Marc Almond: I was terrified at idea of writing music with Jools Holland
The duo have joined forces for their first record together.
Marc Almond has said he was “terrified” by the idea of writing songs with Jools Holland for their new collaborative album.
The Soft Cell frontman and the musician have joined forces for their first joint record, comprising cover versions and some original songs, after years of touring and performing together.
However, despite their long working relationship, the thought of creating fresh material with composer Holland was daunting for Almond, as it was unlike anything he had done before, and he doubted himself.
He told the Press Association: “We had a great writing process. But, quite honestly, when someone told me I’d be going round to see Jools, working at the piano on some songs, the idea absolutely terrified me.
“I’d never written songs with someone like that before, I’d always have someone sending me a backing track or a rough demo and I’d write lyrics to them and I’d never even actually been in the same room as them at the same time, a lot of the time.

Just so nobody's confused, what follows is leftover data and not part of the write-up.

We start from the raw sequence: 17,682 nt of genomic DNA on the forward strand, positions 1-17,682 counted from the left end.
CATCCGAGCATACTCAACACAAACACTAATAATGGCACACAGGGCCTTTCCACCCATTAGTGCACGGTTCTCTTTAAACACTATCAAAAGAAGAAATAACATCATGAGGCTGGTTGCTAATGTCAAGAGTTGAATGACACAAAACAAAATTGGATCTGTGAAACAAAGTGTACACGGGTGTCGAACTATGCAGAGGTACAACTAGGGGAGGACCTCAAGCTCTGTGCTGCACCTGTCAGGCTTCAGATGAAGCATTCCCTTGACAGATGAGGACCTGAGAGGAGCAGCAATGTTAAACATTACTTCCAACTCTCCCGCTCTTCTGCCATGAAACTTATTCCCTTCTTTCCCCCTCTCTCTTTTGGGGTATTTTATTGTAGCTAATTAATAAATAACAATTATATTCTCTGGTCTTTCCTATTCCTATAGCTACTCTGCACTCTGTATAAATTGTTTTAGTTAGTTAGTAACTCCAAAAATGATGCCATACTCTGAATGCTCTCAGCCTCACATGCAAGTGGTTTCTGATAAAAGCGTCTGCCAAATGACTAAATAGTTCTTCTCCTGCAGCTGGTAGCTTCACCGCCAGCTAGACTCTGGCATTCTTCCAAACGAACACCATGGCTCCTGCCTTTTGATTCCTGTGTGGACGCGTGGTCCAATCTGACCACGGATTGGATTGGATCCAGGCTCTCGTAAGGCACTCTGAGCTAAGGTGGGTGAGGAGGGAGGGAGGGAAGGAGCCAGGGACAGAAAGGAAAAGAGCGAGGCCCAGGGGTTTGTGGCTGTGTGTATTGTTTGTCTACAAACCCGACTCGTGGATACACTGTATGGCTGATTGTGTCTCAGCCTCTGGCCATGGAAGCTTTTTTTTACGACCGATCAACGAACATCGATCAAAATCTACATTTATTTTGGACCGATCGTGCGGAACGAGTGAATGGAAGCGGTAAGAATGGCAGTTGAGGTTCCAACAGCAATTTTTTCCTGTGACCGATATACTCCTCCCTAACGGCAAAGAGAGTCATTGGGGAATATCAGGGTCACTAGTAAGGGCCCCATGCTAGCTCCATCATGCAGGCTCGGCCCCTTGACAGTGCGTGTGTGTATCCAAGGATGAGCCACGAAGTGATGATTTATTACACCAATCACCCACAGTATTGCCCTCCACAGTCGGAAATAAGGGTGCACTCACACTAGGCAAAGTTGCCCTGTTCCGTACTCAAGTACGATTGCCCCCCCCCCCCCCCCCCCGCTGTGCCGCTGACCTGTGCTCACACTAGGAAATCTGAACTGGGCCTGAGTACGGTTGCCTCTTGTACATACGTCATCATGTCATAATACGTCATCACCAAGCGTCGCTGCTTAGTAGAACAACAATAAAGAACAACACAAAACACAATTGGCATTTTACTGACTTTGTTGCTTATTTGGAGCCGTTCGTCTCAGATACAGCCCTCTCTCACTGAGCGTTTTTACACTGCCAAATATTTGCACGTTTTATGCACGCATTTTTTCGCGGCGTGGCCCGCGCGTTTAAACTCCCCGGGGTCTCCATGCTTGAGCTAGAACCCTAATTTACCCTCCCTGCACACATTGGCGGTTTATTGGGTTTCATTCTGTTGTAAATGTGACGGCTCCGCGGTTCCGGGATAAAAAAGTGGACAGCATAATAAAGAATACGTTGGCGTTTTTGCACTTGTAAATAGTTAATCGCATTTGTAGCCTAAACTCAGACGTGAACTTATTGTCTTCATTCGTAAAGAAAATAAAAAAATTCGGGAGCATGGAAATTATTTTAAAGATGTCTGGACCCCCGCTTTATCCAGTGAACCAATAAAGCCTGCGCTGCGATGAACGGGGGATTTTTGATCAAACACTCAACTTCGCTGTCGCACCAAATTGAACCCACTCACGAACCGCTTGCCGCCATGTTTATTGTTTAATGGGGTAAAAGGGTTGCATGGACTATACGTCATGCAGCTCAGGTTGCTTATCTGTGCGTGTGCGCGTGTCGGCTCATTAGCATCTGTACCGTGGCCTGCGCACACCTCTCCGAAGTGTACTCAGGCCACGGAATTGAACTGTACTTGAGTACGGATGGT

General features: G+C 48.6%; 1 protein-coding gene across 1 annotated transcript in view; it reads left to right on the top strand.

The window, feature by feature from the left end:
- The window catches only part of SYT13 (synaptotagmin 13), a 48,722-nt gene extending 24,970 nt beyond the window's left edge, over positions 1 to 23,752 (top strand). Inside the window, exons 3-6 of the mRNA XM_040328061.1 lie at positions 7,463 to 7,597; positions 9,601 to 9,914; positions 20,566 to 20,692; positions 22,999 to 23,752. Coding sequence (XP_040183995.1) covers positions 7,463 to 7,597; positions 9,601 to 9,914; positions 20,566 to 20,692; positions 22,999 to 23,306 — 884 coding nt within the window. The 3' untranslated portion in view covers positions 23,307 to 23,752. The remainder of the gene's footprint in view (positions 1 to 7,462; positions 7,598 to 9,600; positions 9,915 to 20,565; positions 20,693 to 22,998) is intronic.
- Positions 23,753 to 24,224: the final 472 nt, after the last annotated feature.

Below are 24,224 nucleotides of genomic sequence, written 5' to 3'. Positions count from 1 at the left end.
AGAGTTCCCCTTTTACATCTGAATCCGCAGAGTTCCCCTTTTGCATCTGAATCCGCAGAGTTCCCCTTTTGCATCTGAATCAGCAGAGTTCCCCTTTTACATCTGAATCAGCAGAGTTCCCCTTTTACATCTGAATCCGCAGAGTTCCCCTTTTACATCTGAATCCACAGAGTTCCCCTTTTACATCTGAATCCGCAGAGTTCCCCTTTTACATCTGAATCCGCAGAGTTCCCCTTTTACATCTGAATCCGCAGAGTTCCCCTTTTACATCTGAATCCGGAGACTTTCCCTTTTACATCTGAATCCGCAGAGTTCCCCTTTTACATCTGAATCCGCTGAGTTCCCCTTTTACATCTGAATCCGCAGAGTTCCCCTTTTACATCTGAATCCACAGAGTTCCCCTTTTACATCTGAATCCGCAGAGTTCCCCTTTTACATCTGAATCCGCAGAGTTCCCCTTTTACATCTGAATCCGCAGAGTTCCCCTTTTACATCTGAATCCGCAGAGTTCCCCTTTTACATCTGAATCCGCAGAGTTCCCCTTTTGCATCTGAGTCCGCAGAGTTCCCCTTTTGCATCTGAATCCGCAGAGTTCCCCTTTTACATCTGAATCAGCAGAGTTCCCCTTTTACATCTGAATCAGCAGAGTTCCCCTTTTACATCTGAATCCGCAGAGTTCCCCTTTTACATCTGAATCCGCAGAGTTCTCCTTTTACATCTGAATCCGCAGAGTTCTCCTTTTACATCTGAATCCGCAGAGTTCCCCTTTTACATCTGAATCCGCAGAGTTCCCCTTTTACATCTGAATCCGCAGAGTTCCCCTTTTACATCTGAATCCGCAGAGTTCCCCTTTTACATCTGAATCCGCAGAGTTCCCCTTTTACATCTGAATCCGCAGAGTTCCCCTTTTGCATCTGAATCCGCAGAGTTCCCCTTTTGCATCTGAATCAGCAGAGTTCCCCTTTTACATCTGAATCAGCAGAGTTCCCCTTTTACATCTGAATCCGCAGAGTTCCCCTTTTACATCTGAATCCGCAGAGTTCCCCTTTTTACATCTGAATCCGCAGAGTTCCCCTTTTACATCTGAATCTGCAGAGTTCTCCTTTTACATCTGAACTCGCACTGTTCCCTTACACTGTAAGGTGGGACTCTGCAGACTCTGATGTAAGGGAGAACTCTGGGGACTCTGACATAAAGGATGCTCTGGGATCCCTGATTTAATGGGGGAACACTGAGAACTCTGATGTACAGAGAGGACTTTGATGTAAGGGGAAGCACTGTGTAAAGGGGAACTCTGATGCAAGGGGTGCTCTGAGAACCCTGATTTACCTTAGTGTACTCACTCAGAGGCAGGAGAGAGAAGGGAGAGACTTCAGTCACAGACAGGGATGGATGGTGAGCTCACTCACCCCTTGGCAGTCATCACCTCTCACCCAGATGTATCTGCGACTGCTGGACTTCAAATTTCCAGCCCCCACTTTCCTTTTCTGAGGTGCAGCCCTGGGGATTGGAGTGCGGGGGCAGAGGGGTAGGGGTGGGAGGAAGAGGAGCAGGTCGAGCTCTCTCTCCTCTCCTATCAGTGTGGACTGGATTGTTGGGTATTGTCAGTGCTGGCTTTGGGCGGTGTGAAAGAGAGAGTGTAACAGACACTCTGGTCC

“So I thought, ‘I’m not going to be able to do this, I’ve never had this experience’.”
Almond, whose music career has spanned 40 years and includes more than 20 solo albums, added: “But it was a great experience, writing with Jools.
“I’d bring along a few rough old lyrics and I’d sing a little bit of a song and Jools would instantly know how that felt.
“We both have that British sensibility of pop music and a history of music, and we brought that knowledge of writing together.”
He said that Holland, best known for his BBC Two music show and his annual Hootenanny for late night new year’s revellers, would “instantly” come up with a tune that “fitted my words brilliantly”.
Holland said: “I was very surprised at how easily and quickly we made things happen.
“I put that down, partly to our early training in British punk music, where you have a ‘we’ve just got to do this’ sort of attitude.
“And partly because of a love and determination. It was very comfortable and easy to write, and I was surprised at what fun it all was, really.
“There was lots of laughter, not many tears at all.”
Almond added that being able to write material with Holland was a chance for him to “leave my cynicism at the door”.
“If I’m writing a Soft Cell song, for example, there’s a certain amount of satirical cynicism there, a sort of disillusioned romantic.”
Almond and Holland’s new album A Lovely Life To Live, which comes after the duo have performed together on and off for more than a decade, features a handful of original songs, including I Lost My City, Workhouse Blues and London You Were My Lover.
There are also a number of cover versions, including a reworked, big-band version of Soft Cell hit Tainted Love.
A Lovely Life To Live is available now on CD and digital formats.